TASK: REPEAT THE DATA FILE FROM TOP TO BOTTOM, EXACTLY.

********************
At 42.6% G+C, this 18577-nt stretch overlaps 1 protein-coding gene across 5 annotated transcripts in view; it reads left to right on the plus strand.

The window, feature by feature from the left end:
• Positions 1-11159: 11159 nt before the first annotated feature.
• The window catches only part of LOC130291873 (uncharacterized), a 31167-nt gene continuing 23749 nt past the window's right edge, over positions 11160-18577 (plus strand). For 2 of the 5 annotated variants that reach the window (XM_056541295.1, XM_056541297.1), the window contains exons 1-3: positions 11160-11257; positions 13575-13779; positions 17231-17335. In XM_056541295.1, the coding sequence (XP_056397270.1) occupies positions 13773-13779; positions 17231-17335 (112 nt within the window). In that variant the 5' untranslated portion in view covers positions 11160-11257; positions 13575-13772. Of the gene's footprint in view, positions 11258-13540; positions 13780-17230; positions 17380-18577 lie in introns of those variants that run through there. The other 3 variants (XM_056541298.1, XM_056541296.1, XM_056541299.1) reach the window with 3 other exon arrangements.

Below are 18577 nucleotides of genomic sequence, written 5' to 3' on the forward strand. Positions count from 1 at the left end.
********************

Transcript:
At 42.6% G+C, this 18577-nt stretch overlaps 1 protein-coding gene across 5 annotated transcripts in view; it reads left to right on the plus strand.

The window, feature by feature from the left end:
• Positions 1-11159: 11159 nt before the first annotated feature.
• The window catches only part of LOC130291873 (uncharacterized), a 31167-nt gene continuing 23749 nt past the window's right edge, over positions 11160-18577 (plus strand). For 2 of the 5 annotated variants that reach the window (XM_056541295.1, XM_056541297.1), the window contains exons 1-3: positions 11160-11257; positions 13575-13779; positions 17231-17335. In XM_056541295.1, the coding sequence (XP_056397270.1) occupies positions 13773-13779; positions 17231-17335 (112 nt within the window). In that variant the 5' untranslated portion in view covers positions 11160-11257; positions 13575-13772. Of the gene's footprint in view, positions 11258-13540; positions 13780-17230; positions 17380-18577 lie in introns of those variants that run through there. The other 3 variants (XM_056541298.1, XM_056541296.1, XM_056541299.1) reach the window with 3 other exon arrangements.

Below are 18577 nucleotides of genomic sequence, written 5' to 3' on the forward strand. Positions count from 1 at the left end.